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For the Love of Bees:

Works in Hot and Cold Wax by Catherine Rodgers

December 20, 2016 - March 19, 2017

Organized by the Arkansas Arts Center

Catherine Rodgers, a painting and textile arts instructor at the Museum School of the Arkansas Arts Center, tells us about the encaustic works in her exhibition:

It all begins with a flower and a honey bee. Bees collect nectar and pollen from flowers and transport them to hives where either beeswax or honey is made. Artists discovered how to use beeswax in their works centuries ago. The practice comes to us from ancient Greece and perhaps even earlier.

The artist in her studio.
While there is evidence of use throughout art history, waxes are in the midst of a revival today for many reasons. I am drawn to them because of their permanence and historical background plus the brilliance of color and visual effect. The painting also hardens quickly, which is an advantage over working with slow-drying oils. And, then there’s the aroma. My studio smells like honey while I am working making it a delightful experience. Bees have even dropped by as if they have found their home.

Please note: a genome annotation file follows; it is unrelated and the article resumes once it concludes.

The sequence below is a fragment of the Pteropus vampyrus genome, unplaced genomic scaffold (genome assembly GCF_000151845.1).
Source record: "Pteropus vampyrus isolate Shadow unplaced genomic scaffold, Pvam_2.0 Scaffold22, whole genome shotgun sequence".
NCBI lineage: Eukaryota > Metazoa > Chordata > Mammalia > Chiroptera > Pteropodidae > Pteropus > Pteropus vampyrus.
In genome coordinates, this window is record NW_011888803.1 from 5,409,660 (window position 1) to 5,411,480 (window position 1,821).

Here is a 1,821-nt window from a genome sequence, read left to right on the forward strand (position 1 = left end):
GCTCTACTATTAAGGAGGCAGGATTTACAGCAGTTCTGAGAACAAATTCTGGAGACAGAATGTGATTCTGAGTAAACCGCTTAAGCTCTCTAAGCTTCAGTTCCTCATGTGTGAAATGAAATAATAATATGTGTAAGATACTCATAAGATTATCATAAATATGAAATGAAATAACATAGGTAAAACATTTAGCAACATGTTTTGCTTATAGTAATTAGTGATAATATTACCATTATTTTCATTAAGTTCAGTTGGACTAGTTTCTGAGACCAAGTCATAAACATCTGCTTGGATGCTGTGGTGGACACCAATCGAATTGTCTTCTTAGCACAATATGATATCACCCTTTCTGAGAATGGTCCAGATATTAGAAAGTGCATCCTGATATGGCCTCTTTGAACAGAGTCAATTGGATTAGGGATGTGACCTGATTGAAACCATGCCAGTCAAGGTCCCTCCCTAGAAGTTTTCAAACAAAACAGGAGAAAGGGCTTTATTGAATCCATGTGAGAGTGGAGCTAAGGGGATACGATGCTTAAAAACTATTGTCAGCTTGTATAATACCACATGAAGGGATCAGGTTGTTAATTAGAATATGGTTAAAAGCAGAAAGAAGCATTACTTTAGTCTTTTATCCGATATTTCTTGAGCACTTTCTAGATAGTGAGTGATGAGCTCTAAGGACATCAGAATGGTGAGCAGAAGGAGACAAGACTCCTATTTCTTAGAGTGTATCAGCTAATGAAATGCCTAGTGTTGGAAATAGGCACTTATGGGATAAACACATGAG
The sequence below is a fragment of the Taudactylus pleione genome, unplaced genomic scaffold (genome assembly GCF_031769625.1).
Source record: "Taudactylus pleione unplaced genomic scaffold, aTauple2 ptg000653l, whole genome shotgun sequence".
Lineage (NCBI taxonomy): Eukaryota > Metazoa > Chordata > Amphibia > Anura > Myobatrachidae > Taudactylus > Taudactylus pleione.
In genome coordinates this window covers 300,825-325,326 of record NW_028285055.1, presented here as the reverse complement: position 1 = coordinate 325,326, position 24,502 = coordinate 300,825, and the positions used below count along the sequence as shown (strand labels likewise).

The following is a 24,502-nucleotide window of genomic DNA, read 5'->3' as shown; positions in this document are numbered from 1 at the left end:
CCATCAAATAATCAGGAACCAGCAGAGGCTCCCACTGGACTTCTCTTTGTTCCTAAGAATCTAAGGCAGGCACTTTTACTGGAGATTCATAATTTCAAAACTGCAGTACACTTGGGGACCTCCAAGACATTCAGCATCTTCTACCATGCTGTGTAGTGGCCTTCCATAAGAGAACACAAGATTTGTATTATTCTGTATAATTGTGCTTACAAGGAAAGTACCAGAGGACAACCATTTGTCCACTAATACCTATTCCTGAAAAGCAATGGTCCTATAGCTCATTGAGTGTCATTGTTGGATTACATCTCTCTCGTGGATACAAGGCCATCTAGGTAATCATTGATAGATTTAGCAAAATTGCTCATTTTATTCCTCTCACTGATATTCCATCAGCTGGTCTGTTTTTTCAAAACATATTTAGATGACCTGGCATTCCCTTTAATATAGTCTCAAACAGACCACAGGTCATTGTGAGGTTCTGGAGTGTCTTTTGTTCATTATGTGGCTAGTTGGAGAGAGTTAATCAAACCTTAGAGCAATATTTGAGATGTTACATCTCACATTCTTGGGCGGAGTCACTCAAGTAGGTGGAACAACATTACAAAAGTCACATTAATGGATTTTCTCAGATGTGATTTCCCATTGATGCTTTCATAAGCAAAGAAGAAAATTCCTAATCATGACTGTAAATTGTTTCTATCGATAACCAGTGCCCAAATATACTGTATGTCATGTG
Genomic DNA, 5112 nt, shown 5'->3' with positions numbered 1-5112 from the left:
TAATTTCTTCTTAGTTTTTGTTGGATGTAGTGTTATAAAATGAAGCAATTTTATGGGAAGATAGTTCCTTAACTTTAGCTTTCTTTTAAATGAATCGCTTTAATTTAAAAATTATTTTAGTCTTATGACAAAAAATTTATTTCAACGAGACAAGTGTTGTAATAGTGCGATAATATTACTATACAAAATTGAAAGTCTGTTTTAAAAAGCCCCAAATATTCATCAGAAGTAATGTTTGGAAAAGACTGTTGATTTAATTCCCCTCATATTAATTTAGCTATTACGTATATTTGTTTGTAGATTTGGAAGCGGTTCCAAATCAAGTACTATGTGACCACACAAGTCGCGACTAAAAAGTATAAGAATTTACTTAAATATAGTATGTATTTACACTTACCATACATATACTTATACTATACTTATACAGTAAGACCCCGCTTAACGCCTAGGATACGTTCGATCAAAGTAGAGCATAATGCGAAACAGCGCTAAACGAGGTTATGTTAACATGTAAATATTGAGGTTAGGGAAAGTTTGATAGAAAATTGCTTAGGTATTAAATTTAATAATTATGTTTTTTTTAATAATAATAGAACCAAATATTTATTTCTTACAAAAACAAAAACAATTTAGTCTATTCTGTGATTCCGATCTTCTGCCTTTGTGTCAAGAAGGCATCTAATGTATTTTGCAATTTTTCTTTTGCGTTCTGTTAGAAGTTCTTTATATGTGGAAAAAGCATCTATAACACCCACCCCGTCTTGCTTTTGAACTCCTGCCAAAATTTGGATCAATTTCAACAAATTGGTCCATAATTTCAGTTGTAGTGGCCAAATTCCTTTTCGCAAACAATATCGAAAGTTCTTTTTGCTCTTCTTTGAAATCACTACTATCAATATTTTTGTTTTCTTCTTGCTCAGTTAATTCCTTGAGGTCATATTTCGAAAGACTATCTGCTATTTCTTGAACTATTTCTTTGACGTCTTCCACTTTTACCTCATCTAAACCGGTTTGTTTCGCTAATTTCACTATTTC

The wax process is simple. Pigment is mixed with beeswax and a resin and worked from a warm palette using a brush for hot wax applications. The final treatment is using a heat gun to fuse and bond the painting. For cold wax, a solvent is added to the wax and pigment mixture softening it for application with a palette knife.

My works are inspired by my life experiences. I have had flying dreams since childhood and in my dreams I soar through the clouds looking down on the Earth. My landscapes, therefore, resemble Google maps, which I use as source material when sketching my paintings. Many of the images are taken from land formations surrounding the Arkansas River. The color choices are solely mine and based on color theory. Some are analogous color schemes, some complementary, and others are taken from proven selections on the color wheel.

Catherine M. Rodgers, Snow Melting, 2016, beeswax, oil, Dammar crystals, cold wax on canvas, courtesy of the artist
I also enjoy exploring with beeswax to see how far I can take the medium. I have entombed dyed papers, a by-product of making silk scarves, with beeswax and finished the solid wood top of a table I made with a mixture of pigment, beeswax and damar crystals.

My first memory of the Arkansas Arts Center was being in a play when I was a child. My role was to be a tree swaying in the breeze. Since then, life has taken me down many paths. I hold a M.B.A., worked for many years in corporate marketing, and founded Barefoot Studio where I trained yoga teachers and taught classes. For the past ten years, art has been my full time passion. In addition to teaching for the Arkansas Arts Center, I teach at Rancho La Puerta Resort and Spa in Tecate, Mexico.



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